Italy’s Constitutional Court on Thursday (16 January) rejected a request by the hard-right League party to hold a referendum to introduce a first-past-the-post electoral system, triggering the ire of League chief Matteo Salvini and relief in government ranks.
The opposition League is by far Italy’s most popular party, polls show, and its support is heavily concentrated in northern regions.
A first-past-the-post system would have raised the chances of a League-led centre-right bloc winning a big majority at the next election, piling pressure on the struggling government of the 5-Star Movement and the Democratic Party (PD).
The referendum proposed to change the electoral law simply by abolishing the proportional representation (PR) part of the current mixed system, but the court called this an “excessively manipulative” attempt at introducing a new system.
“It is a disgrace, it is the old system that defends itself … We are sorry that the people are not allowed to decide: this is the return to pre-history of the worst Italian politics,” Salvini wrote on Twitter.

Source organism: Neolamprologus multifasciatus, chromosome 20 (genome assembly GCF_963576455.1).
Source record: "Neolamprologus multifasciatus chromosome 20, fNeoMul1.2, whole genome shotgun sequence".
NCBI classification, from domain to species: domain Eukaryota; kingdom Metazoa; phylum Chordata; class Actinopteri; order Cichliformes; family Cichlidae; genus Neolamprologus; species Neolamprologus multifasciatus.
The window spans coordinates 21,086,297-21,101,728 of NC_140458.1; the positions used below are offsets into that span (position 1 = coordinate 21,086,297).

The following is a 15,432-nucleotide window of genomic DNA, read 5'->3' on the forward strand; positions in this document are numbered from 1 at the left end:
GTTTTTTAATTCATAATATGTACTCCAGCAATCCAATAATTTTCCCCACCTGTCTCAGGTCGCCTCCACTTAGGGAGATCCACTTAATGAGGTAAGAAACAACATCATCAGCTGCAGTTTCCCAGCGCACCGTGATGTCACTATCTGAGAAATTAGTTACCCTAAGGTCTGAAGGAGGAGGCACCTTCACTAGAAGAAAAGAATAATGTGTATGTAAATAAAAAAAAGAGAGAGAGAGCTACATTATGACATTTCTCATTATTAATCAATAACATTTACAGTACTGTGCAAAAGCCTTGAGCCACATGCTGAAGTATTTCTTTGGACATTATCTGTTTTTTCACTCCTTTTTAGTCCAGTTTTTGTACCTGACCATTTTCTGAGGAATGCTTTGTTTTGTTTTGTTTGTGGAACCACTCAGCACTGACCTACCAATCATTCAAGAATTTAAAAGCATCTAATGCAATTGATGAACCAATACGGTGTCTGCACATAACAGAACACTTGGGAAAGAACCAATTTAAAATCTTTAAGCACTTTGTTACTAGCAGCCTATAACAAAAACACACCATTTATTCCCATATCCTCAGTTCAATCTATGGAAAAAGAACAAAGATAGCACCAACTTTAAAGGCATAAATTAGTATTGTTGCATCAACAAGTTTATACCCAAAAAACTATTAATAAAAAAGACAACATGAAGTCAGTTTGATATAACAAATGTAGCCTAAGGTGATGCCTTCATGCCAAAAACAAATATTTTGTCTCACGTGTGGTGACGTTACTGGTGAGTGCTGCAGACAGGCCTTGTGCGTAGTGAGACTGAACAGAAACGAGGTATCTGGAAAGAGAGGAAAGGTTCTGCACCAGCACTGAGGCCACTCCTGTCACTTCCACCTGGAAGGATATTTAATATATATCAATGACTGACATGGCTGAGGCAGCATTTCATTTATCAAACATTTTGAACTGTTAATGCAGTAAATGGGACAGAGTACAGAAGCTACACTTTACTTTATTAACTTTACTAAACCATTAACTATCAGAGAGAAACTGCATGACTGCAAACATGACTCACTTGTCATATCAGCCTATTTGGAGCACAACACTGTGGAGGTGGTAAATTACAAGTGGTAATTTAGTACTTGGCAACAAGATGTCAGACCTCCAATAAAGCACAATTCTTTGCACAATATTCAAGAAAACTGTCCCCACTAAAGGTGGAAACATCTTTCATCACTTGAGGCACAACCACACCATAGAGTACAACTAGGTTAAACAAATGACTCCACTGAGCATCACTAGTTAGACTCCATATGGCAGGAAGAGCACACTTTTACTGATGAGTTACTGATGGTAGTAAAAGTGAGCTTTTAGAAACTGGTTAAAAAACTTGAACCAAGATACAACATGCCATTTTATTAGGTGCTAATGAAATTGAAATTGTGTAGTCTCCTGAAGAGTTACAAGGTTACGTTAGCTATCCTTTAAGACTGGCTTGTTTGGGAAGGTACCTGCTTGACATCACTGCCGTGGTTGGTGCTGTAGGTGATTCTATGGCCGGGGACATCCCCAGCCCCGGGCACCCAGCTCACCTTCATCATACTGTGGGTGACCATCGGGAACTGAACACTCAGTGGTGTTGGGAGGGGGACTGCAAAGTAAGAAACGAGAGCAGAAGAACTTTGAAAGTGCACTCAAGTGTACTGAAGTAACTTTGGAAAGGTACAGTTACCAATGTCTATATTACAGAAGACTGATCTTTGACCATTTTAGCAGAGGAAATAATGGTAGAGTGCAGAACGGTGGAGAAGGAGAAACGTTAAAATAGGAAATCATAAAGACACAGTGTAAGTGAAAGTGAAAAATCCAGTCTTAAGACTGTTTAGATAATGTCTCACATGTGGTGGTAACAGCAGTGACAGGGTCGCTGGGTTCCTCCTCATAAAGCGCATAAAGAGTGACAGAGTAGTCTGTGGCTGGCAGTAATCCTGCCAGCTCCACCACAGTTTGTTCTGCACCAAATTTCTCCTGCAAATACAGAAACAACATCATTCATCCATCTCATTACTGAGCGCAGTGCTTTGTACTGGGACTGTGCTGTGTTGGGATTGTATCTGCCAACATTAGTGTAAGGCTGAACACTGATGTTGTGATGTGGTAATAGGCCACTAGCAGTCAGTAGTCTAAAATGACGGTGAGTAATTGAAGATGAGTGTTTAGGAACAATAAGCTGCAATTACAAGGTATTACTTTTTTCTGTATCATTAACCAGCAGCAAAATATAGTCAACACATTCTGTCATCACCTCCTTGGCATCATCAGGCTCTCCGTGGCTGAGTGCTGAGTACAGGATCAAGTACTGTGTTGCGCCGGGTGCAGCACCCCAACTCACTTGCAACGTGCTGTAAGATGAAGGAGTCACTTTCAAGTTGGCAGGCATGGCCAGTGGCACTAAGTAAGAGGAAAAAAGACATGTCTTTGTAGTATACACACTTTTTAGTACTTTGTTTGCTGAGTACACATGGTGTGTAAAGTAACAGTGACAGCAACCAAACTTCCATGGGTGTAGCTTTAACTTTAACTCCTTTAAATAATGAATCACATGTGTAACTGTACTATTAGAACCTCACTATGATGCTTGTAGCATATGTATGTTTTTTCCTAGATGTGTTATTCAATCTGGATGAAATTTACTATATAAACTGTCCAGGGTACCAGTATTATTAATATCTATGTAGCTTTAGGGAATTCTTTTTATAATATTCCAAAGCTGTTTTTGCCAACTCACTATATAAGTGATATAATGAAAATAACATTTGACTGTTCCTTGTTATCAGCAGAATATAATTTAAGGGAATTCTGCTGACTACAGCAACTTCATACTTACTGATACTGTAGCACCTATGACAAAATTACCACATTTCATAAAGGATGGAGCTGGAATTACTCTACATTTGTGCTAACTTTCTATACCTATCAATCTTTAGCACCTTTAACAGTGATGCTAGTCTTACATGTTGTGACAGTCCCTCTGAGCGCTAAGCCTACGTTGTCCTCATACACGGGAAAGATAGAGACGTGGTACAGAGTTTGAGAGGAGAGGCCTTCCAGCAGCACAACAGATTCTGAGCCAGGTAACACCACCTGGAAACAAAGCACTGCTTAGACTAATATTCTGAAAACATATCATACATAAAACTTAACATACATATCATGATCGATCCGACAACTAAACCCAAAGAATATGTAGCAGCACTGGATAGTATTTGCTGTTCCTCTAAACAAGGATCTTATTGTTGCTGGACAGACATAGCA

The coalition of the anti-establishment 5-Star Movement and the centre-left PD is currently negotiating to introduce a purely proportional law which would limit the right-wing coalition’s chances of a clear election win.
The next election is not due until 2023 but with the four-month-old government bickering over policies from the economy to justice reform and migrant rights, there is constant speculation that it could collapse much earlier.
The PD and the 5-Star have already agreed on a first draft of a purely PR electoral system that would set a minimum threshold of 5% of votes needed for each party to obtain seats in parliament.
5-Star leader and Foreign Minister Luigi Di Maio applauded the Court’s verdict.
“Let’s go ahead with the proportional law project so that all Italian citizens are actually represented in parliament,” he said in a statement.